Mid Century American painter, Edward Hopper, found epiphanies in seemingly mundane and typical scenes of everyday life. In his 1914 painting, Soir Bleu, Hopper captured seven individuals at an outdoor cafe in Paris. As in most of Hopper’s paintings, the characters are pensive and still; gazes fail to meet––each person is lost in a private world. Hopper had a way of making us wonder what happened just before or just after. Inspired by his life and work, Penny’s Soir Bleu explores both such transitory moments and the long-enduring relationship between Hopper and his wife Jo, who posed for the women in his paintings and gave up her own artistic career for his.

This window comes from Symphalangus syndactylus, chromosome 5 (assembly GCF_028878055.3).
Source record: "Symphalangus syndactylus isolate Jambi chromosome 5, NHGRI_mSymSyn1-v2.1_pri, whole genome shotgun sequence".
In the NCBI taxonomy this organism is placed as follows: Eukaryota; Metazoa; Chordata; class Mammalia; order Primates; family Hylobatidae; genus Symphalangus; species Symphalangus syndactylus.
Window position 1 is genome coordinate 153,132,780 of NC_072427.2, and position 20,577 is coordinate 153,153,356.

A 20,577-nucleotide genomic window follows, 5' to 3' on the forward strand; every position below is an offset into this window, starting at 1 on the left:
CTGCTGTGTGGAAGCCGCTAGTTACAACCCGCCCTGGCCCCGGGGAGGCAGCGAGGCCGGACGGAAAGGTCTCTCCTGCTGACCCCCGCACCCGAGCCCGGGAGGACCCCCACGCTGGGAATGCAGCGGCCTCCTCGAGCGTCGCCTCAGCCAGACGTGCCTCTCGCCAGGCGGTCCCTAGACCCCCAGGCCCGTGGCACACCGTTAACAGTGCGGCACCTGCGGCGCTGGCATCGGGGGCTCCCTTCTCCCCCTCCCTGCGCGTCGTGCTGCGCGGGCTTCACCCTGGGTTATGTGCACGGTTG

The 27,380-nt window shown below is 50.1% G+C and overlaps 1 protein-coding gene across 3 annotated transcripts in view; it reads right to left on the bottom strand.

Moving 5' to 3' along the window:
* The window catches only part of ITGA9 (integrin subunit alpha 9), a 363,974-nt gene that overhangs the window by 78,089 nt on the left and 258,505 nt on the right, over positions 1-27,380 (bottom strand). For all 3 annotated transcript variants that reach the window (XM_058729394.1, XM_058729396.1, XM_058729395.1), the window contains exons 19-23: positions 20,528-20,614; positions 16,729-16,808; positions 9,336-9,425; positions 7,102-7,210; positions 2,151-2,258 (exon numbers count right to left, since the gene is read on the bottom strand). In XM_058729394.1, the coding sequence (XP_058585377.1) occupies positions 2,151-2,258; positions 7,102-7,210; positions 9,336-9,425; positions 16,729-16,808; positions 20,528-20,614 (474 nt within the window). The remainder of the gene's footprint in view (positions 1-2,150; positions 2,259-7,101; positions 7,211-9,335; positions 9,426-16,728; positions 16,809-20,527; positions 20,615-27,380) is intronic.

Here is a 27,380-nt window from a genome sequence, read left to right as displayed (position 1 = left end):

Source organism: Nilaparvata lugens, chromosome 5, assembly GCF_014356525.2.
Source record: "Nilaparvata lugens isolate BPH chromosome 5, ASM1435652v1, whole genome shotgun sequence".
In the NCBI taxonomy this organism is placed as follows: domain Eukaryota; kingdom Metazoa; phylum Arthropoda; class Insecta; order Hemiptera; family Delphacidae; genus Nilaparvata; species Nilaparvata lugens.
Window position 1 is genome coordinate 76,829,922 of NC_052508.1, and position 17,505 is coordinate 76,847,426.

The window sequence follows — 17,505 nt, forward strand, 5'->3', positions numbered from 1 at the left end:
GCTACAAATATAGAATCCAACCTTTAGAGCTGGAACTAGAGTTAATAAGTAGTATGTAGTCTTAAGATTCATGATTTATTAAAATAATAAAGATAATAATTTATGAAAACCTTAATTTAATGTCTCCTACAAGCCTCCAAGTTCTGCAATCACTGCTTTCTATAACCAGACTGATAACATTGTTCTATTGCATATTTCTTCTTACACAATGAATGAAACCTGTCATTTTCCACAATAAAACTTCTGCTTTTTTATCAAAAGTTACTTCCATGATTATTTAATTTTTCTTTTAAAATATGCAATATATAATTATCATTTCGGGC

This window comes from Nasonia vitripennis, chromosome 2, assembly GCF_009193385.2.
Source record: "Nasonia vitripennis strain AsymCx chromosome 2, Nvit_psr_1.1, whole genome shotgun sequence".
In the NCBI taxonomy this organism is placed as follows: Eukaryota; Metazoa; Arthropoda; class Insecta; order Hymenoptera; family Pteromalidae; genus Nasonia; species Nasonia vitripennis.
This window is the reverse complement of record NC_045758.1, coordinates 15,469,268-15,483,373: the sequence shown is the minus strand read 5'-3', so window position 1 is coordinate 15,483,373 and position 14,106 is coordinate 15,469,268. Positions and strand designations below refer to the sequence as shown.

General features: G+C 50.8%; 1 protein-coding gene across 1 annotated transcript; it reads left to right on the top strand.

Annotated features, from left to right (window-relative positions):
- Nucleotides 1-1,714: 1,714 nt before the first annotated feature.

The most engrossing dance of the evening was Saunders’ Soir Bleu, inspired by an Edward Hopper painting of the same name. The whole company shone on stage in this varied, episodic little ballet.
Anna Waller, Seattle Dances
This is an ensemble ballet and its energetic style showcases the diverse skills of the Whim W’Him dancers. Each of the seven remains in his or her own world, whether moving together or in smaller groups. Even when the dancers touch, they look away, as though human intimacy is too much to bear.
Alice Kaderlan, The Seattle Times